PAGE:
Understanding Spirit Of The Game

If you’re new to the sport of Ultimate, you may be shocked to find about the rules of the game itself. It’s called Spirit of the Game and basically involves relying on human decency, respect, and consideration in order to play a sport at the highest level without referee interaction. Maybe we’re wrong here at CoachUp, but we believe that SotG has to be up there in terms of the greatest sports achievements of all-time. Consider an MLB game without umpires, an NFL clash without sideline judges, or a professional soccer match without somebody willing to hand out yellow cards — simply enough, they just wouldn’t work out very well, if at all.

Here’s how USA Ultimate crafts it in their rulebook:

“Spirit of the Game. Ultimate relies upon a spirit of sportsmanship that places the responsibility for fair play on the player. Highly competitive play is encouraged, but never at the expense of mutual respect among competitors, adherence to the agreed upon rules, or the basic joy of play. Protection of these vital elements serves to eliminate unsportsmanlike conduct from the Ultimate field. Such actions as taunting opposing players, dangerous aggression, belligerent intimidation, intentional infractions, or other ‘win-at-all-costs’ behavior are contrary to the Spirit of the Game and must be avoided by all players.”

However, it’s important to realize that SotG doesn’t just entail the lack of refereeing, but instead an overarching range of behavior and general guidelines for having a successful game of Ultimate. So, in honor of that shared end goal, CoachUp has put a list together of the most important things to remember from USA Ultimate’s Spirit of the Game.

Don’t Be a Jerk

Now, this seems like it should be a no brainer, but you’d be surprised. Don’t yell rude things at people, be nice, be understanding — it’s that easy. If it’s a player’s first game ever, maybe don’t call them on ticky-tack travels or be mean about simple misunderstandings. At its core, Ultimate is intended to be a game for all, not just the world’s elite or most competitive. Sure, there are varying levels of intensity and skill — from college, club, grandmasters, hat, Olympic-level, or the newly-formed Major League Ultimate right here in the USA! — but, on the whole, it is for everybody. Treat everybody the way you’d like to be treated, keep a (mostly) level head, and we promise you that Ultimate will give it right back.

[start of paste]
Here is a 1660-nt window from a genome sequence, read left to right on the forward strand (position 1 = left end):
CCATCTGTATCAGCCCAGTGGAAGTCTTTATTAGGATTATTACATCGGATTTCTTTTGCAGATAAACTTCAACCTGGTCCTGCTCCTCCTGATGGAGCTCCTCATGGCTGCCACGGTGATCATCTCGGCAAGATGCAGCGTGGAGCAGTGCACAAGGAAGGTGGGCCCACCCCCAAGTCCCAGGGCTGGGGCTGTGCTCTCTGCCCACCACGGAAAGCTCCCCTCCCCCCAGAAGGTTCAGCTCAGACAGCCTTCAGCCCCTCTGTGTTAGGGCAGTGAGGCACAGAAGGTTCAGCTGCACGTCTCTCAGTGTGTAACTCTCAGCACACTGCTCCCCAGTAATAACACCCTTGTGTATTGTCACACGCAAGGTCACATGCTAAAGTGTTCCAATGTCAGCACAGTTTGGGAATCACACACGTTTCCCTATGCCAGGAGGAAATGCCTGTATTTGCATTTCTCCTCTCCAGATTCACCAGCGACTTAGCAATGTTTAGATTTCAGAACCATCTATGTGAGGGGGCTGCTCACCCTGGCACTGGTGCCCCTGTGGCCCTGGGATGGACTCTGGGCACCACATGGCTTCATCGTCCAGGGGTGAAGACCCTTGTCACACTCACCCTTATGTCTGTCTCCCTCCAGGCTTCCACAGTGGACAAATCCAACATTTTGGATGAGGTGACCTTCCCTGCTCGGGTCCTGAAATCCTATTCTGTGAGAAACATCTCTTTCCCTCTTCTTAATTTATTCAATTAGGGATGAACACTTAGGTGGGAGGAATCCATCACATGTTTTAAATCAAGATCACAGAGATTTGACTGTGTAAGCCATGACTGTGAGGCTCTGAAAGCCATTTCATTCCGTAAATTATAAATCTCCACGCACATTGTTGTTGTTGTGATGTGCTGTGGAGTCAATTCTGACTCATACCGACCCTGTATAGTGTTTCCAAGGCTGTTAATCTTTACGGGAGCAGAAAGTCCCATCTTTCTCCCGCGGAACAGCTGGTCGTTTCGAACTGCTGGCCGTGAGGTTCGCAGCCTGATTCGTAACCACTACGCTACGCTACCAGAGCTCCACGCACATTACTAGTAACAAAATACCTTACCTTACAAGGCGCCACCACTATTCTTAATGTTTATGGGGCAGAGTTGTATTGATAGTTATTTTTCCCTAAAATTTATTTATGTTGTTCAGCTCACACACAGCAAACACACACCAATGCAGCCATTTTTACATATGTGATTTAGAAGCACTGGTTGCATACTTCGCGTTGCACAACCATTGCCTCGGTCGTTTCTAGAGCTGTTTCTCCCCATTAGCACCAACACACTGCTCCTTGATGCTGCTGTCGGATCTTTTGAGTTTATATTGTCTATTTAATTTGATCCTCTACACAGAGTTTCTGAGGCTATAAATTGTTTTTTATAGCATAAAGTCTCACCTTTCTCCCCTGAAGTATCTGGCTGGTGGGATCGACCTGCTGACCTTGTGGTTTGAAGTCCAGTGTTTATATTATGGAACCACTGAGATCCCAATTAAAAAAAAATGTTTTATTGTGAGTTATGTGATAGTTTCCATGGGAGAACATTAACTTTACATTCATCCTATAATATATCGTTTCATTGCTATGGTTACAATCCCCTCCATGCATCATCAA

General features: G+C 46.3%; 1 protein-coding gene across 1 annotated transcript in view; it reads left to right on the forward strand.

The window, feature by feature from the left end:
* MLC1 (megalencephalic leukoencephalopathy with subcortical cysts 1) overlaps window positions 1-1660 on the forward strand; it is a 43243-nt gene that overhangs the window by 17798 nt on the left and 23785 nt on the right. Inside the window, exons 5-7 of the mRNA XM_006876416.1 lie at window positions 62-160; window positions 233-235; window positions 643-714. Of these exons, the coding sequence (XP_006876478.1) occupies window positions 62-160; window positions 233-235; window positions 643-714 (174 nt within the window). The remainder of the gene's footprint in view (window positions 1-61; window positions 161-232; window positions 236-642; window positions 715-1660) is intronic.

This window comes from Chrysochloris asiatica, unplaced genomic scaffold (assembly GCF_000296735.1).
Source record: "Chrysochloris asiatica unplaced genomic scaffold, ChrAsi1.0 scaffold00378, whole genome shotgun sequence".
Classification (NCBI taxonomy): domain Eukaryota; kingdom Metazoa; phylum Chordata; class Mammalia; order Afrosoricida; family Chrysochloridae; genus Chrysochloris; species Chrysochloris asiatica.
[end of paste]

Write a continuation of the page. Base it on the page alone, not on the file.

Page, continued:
Don’t be a jerk

Just because there isn’t refereeing, that doesn’t mean you can intentionally hurt an opponent or take payback in any other way than hard play. If you’ve been wronged, try taking a step back, evaluating the situation, and come to a reasonable solution with the other team. Don’t skirt the rules, don’t blatantly cheat, don’t go outside the lines in order to gain any sort advantage intentionally — if you did, would you really feel great about it later on? In the end, you’ll feel tons better about the things you didn’t do as opposed to taking a shortcut to winning.

Don’t be a jerk

One of the greatest advancements we’ve made as a human race is the ability to self-referee. In doing so, it encourages players to compete honestly and considerately. Much like pickup basketball, Ultimate’s foundation is built upon calling your own fouls — which also includes owning up to yours as well. If you got hit on the elbow as you released, call it; hopefully, your opponent will respect your decision and allow the play to reset. When disagreements arise, Spirit of the Game pushes athletes towards calm, level-headed conversation instead of intense-in-your-face-yelling.

Make sure you’re only calling fouls you truly believe in — using the honesty and integrity of the game to get an advantage or another chance is majorly frowned upon. If you’ve blown your throw for whatever reason — it slipped, it’s windy, good defense, whatever — don’t call it back. Instead, use it as motivation to play better defense and force your own turnovers.

Don’t be a jerk

Finally, and perhaps most importantly, Ultimate thrives once people realize that they do not need to win-at-all-costs. It’s very easy to get caught up in an intense match, contest a tight call, and then lose your head in the name of winning. Whether it’s a scrimmage, game, or championship match, the competitive nature can often take control far past the point of reason — however, Spirit of the Game urges its players to do whatever it takes to quell that thought process. Sure, you’d like to win, but at what cost? Is it worth hurting yourself? Is it worth embarrassing an opponent? Your own teammates? Everybody would like to win, but Ultimate stresses that a loss isn’t the end of the world. There will be more games, there will be new opportunities, there will be time to redeem yourself.

(Related: Read about throwing the hammer here.)

Huddle Up

Of course, that’s just skimming the surface on an amazingly deep and thoughtful outline on Spirit of the Game — if you’re interested in checking out the entire thing, you can head to the USA Ultimate website and read it in full over here. Frankly, Ultimate is like no other sport in the entire world — it’s a full-contact, full-speed sport that not only operates but thrives without referees. It wouldn’t work in any other sport, honestly, but with Ultimate, and thanks to SotG, it helps set the foundation for an intense game powered by respect and understanding.

If you’re serious about becoming an Ultimate player, take some time to digest these ideals and let it start creating your identity as an athlete, competitor, and better human being. When you respect others, others respect you and then you can start growing and evolving as not only an elite Ultimate player, but as a person as well. What are you waiting for?

(Thanks to Major League Ultimate for the gif!)

Be prepared for the biggest moments by mastering the small ones off the field.

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